The Swedish commissioner has urged the admission of migrants, arguing that they will be Europe's future workforce. Yet, Sweden is one of the best examples illustrating that a great proportion of migrants have failed to find jobs and instead, they live off social benefits.
We need to talk about migration in a realistic way, the home affairs commissioner has said, apparently using her own interpretation for what is and is not "realistic". Ylva Johansson acknowledges that Europe already has plenty of migrants, but she thinks the continent needs them and will need even more in the coming years because of Europe's aging societies and the fact that the working-age population is in decline.
By taking in as many migrants as possible, the European Commission clearly intends to implement George Soros's plan. This position is now personally represented by Ylva Johansson, a politician with a communist past, who already stated last year - before being elected as commissioner - that she would coerce member states into solidarity when it comes to the distribution of migrants.
#Inclusion4All : we have just presented the @EU_Commission action plan on Integration and Inclusion 2021-2027 🇪🇺— Ylva Johansson (@YlvaJohansson) November 24, 2020
"34 million, 8% of us living in EU, were born outside EU. Migrants are part of us, there is no them"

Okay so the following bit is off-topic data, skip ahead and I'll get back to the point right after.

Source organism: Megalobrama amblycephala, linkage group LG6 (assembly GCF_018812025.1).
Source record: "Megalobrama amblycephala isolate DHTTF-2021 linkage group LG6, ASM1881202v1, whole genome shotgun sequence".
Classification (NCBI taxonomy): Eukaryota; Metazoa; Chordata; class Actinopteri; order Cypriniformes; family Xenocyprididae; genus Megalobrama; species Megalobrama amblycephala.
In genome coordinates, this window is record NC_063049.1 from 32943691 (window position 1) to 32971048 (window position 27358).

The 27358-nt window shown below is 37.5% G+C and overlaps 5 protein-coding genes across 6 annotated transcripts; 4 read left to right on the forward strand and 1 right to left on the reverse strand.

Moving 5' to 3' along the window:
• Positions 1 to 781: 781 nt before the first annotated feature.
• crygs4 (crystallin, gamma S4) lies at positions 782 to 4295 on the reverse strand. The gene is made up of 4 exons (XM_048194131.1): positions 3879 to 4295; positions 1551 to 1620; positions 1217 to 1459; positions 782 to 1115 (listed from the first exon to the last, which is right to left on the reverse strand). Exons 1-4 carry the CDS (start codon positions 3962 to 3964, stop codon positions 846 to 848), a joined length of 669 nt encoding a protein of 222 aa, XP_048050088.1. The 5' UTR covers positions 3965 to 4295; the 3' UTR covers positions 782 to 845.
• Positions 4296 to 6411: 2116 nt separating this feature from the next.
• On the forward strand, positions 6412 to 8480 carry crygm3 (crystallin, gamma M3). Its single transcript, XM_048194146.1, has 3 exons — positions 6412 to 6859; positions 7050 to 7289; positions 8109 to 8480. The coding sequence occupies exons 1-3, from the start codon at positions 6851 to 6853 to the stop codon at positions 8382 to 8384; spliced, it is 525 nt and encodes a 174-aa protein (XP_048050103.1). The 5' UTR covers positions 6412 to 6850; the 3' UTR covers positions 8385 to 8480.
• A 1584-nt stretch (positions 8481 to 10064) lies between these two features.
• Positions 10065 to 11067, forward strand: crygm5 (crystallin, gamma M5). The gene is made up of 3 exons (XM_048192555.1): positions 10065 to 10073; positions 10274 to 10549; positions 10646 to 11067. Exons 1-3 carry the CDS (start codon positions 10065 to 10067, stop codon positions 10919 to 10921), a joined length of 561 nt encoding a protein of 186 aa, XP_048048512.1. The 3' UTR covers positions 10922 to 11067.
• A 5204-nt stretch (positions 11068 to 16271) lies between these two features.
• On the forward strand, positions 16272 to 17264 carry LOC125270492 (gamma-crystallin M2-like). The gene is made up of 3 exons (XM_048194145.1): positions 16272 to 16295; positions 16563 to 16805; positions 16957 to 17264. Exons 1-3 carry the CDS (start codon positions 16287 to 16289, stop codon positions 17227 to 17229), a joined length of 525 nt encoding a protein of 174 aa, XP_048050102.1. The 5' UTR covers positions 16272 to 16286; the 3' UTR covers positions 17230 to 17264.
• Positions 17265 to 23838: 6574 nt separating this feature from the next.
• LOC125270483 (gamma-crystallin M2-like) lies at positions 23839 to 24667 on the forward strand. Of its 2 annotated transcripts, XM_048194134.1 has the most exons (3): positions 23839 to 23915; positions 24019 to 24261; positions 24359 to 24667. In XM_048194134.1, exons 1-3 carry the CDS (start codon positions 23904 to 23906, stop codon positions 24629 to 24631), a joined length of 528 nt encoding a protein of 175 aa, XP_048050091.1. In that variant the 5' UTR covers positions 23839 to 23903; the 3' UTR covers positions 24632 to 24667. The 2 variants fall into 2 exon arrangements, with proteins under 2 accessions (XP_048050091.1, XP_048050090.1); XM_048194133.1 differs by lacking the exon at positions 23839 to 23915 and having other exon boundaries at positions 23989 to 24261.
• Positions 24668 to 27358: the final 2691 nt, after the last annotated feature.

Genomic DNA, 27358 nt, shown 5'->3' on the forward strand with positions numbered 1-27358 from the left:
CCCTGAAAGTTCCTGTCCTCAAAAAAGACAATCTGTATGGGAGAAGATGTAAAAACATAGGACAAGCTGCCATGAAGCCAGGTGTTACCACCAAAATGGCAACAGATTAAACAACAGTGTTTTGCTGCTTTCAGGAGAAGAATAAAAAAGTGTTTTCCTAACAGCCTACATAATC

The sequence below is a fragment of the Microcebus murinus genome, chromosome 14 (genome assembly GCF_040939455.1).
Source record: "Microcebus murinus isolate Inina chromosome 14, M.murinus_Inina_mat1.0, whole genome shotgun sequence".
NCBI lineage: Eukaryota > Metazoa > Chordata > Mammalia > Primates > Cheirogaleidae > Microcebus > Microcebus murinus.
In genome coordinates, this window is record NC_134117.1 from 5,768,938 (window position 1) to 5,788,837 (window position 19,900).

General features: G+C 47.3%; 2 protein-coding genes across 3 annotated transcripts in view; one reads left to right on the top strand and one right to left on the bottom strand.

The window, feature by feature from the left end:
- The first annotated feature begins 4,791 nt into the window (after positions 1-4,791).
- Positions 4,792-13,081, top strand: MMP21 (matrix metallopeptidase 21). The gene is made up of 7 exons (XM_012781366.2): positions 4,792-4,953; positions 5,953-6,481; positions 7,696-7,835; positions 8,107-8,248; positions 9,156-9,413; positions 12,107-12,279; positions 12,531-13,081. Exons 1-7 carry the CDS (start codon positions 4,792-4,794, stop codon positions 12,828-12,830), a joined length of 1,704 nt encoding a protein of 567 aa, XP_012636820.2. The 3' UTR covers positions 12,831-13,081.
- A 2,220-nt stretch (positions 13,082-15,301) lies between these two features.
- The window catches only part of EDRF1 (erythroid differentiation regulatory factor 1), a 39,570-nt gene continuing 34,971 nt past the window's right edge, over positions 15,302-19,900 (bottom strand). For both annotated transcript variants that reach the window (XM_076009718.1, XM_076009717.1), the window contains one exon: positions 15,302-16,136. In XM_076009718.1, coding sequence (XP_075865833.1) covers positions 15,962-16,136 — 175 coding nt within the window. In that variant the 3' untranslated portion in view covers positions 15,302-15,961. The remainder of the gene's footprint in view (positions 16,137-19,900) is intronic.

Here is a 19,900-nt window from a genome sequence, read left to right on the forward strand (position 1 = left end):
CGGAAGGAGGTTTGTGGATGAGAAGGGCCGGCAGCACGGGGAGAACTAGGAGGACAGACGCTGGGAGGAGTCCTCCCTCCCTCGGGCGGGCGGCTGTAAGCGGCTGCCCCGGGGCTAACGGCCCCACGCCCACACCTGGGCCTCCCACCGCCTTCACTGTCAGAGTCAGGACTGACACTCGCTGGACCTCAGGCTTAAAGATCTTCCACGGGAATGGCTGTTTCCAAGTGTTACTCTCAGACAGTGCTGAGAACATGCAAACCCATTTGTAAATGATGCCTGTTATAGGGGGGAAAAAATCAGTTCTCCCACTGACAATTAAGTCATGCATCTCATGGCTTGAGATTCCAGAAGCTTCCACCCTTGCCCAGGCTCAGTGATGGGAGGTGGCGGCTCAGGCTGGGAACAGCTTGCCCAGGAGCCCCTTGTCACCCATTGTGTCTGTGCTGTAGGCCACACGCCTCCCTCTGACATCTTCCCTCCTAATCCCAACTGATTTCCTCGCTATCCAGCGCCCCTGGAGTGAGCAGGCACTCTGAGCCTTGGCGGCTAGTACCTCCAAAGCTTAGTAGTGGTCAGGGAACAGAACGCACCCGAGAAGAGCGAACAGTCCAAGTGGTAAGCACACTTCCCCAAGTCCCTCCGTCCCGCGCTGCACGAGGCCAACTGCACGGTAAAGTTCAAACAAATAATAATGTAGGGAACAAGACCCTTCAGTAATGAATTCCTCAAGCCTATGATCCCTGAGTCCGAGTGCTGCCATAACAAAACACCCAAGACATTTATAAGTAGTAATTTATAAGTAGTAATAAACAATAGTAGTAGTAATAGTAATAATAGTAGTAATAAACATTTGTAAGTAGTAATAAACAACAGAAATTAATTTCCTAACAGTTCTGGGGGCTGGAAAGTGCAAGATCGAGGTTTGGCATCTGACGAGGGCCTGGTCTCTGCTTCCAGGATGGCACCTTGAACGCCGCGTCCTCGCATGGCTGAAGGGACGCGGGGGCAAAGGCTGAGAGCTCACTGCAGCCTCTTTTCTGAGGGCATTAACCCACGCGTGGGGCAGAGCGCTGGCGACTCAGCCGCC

Video here:https://t.co/Z7yedyFkId pic.twitter.com/oc6BfgHDC4
Although the Swedish commissioner argues that the continent needs more migrants because they are Europe's future labour force, Sweden is the best example of how misguided this approach is. During the 2015 migration crisis the Scandinavian country admitted an extremely high number of migrants, around 163 thousand, and is witnessing a steady influx ever since. According to official statistics, the country has taken in more than 260 thousand migrants since 2015.
However, Statistics Sweden (SCB) has indicated that it has no exact figures on the country's population because its surveys only register tax-paying citizens, leaving illegal immigrants unaccounted for.
Many immigrants have received residence permits but, according to a survey carried out in 2019, 90 per cent of these permit-holders have failed to find a job on the labour market.
They make a living by receiving state funds for their studies or claiming social benefits from the municipalities, which pushing local governments to the brink of bankruptcy. The fact that so few immigrants have been able to enter the labour market is mainly due to the fact that many of them have received very little, or no education at all.
Sweden's economy and job market have exhibited a number of warning sings as early as January, even before the outbreak of the coronavirus pandemic. According to a report by Handelsbanken, unemployment is on a steady rise compared to the EU average and there's a palpable, big gap between immigrants and Swedish citizens. Data relating to 2018 suggests that the rate of unemployment among Swedes was 3.6 per cent, while it was a whopping 19.9 per cent among migrants.